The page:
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Issues In Philosophy (PH121-12 & PH141-15)


This module has been discontinued from 2017-18.


The first few sessions will be on knowledge and scepticism. Sceptical scenarios are familiar in philosophy (Descartes), and in Hollywood (The Matrix). One question, then, is: can you know that you are not actually in a sceptical scenario? For example, can you know you are not in a Matrix-style scenario? If not, can you know any of the things you ordinarily think you know? Some philosophers argue that if you can't know you are not in a sceptical scenario then you can't know many of the things you think you know. Philosophers who argue in this way rely on something called the principle of epistemic closure so the first couple of lectures will focus on this principle

The last few sessions will be on the nature of persons and personal identity.


At the end of the module students should have acquired a good understanding of some key issues in metaphysics, epistemology and philosophy of mind. They should be able to 1. understand the main debates over the nature of knowledge, belief and persons 2. articulate their own view of the relative merits of different positions in these debates 3 critically analyse and evaluate philosophical arguments 4 display knowledge of key historical texts concerning knowledge, belief and persons.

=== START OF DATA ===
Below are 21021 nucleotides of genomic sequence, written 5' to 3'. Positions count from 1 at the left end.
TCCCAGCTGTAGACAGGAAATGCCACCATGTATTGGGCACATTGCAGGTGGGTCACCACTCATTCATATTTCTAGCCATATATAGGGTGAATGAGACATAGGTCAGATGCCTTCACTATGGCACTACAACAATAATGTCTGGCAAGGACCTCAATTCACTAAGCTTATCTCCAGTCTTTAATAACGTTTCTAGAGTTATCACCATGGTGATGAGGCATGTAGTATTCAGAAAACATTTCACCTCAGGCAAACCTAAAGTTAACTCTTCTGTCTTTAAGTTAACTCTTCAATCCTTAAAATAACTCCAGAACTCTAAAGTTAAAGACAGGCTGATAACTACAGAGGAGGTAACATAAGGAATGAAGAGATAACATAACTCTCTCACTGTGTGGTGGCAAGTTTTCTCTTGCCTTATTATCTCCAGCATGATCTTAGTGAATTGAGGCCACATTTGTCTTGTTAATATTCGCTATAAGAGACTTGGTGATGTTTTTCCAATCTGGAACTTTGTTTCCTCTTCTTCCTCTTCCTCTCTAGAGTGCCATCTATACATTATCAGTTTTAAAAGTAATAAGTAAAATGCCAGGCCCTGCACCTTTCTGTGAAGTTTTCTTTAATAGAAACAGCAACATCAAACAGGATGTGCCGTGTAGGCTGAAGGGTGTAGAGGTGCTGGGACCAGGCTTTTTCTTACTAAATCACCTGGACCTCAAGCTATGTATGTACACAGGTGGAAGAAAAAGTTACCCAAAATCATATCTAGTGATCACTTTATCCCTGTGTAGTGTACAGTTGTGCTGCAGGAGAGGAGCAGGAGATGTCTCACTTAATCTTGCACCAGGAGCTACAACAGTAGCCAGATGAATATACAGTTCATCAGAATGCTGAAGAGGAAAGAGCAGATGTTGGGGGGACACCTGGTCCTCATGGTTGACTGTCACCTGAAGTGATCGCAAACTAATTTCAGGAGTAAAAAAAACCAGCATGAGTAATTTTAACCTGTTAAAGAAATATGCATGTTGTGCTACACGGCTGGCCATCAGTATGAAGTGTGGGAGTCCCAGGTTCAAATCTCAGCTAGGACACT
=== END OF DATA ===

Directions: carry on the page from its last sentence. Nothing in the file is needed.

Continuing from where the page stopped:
In this module students must attend 2 hours of lectures and one hour of seminars per week

Lectures for 2016-17
  • Tuesdays 5pm to 6pm in room PLT
  • Thursdays 11am to 12pm in room LIB2

There will be no lectures in reading week (week 6)

Seminars for 2016-17

Seminars start in week 2 and run for the rest of the term.

There will be no seminars in reading week (week 6)

Sign up for a seminar group using Tabula if you have not been assigned a seminar group in your induction pack.


This module can be formally assessed in the following ways:

  • 1 x 2000 word essay for part-year visiting exchange students only doing PH121-12
  • 1 x 2500 word essay for part-year visiting exchange students only doing PH141-15
  • 100% examination for all other students (on either module code)

In addition students are required to submit 2 unassessed essays of approximately 1500 words each via Tabula in line with the 2015-16 essay deadlines schedule.


Weeks 1-5

Barry Stroud (1984) The Significance of Philosophical Scepticism. Oxford: OUP. Chapter 1, available on the course materials page.

Keith DeRose and Ted Warfield eds. (1999) Skepticism: A Contemporary Reader. Oxford: OUP. Introduction (by DeRose). Available at:

If you haven't already done so, you might also want to watch The Matrix.

Weeks 7-10

J. Perry (ed.) (2008) Personal Identity. University of California Press, 2nd edition. Introduction, available on the course materials page.


From October 2016 course materials will be available on Moodle. Simply sign in and select the module from your Moodle home page.

Please note you must be regisitered for the module on eMR in order to access the relevant page.

Module Tutor


Dr Simon Scott

Teaching Assistants: